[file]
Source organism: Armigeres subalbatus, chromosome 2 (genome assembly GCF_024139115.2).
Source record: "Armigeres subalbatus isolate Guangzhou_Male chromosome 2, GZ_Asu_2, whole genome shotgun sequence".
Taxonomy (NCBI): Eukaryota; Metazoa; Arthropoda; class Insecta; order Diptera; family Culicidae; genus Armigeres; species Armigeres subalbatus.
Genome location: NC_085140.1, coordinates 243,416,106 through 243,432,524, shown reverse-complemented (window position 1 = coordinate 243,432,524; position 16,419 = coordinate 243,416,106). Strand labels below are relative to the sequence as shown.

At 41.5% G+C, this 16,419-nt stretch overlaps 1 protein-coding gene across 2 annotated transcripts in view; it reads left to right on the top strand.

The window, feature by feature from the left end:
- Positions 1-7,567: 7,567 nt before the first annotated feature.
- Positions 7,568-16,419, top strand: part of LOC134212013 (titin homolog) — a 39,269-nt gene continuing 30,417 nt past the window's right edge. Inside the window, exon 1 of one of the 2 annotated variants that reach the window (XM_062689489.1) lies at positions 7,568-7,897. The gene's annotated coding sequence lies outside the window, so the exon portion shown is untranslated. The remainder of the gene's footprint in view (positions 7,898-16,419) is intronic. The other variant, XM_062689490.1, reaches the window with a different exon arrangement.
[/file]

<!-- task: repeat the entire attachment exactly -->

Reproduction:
Source organism: Armigeres subalbatus, chromosome 2 (genome assembly GCF_024139115.2).
Source record: "Armigeres subalbatus isolate Guangzhou_Male chromosome 2, GZ_Asu_2, whole genome shotgun sequence".
Taxonomy (NCBI): Eukaryota; Metazoa; Arthropoda; class Insecta; order Diptera; family Culicidae; genus Armigeres; species Armigeres subalbatus.
Genome location: NC_085140.1, coordinates 243,416,106 through 243,432,524, shown reverse-complemented (window position 1 = coordinate 243,432,524; position 16,419 = coordinate 243,416,106). Strand labels below are relative to the sequence as shown.

At 41.5% G+C, this 16,419-nt stretch overlaps 1 protein-coding gene across 2 annotated transcripts in view; it reads left to right on the top strand.

The window, feature by feature from the left end:
- Positions 1-7,567: 7,567 nt before the first annotated feature.
- Positions 7,568-16,419, top strand: part of LOC134212013 (titin homolog) — a 39,269-nt gene continuing 30,417 nt past the window's right edge. Inside the window, exon 1 of one of the 2 annotated variants that reach the window (XM_062689489.1) lies at positions 7,568-7,897. The gene's annotated coding sequence lies outside the window, so the exon portion shown is untranslated. The remainder of the gene's footprint in view (positions 7,898-16,419) is intronic. The other variant, XM_062689490.1, reaches the window with a different exon arrangement.